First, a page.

German woman wins case over sex change operation

BERLIN (Reuters) - A German woman who was mistakenly raised as a boy won a lawsuit against the surgeon who turned her into a man as a teenager, a court said on Thursday.

The 48-year-old plaintiff, who suffered from a condition called congenital adrenal hyperplasia, sued the surgeon for removing the uterus and ovaries that were first found inside her body during an appendix operation in 1976.

Because her enlarged clitoris was mistaken for a penis, the woman, who developed facial hair during puberty, was thought to be a boy, said the court in the western city of Cologne.

On being told that she was “60 percent female” after the appendix operation, the teenager became suicidal, prompting her family to seek medical advice, the court added.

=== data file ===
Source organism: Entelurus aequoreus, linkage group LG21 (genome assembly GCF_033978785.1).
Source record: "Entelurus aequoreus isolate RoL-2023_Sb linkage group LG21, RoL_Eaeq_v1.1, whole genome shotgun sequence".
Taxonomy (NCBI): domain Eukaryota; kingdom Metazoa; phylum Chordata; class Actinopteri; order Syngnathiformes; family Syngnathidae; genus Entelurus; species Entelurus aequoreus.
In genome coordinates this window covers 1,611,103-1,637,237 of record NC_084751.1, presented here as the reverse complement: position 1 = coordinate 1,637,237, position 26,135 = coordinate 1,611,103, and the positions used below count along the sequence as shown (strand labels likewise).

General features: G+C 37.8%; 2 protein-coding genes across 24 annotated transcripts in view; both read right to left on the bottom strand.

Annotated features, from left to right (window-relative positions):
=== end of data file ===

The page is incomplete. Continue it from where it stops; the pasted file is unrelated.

Doctors found no concrete evidence of male genitalia inside the patient’s body, and an analysis of her chromosomes revealed her to be female, though she was not informed of this.

The surgeon decided to remove the woman’s internal female organs, and she later underwent further operations and hormone treatment to complete her transformation into a man.

The woman, who later became a nurse, learnt only in 2006 which organs had been removed and that the gender of her chromosomes had deliberately been kept secret, the court noted.

In its verdict, the court found the surgeon had not given his patient enough information about the “nature, substance and scope” of the operation carried out in August 1977.

The plaintiff, who has abandoned her male name, was seeking damages of at least 100,000 euros from the surgeon. The court has yet to decide what damages to award.

Reporting by Dave Graham and Sylvia Westall, editing by Tim Pearce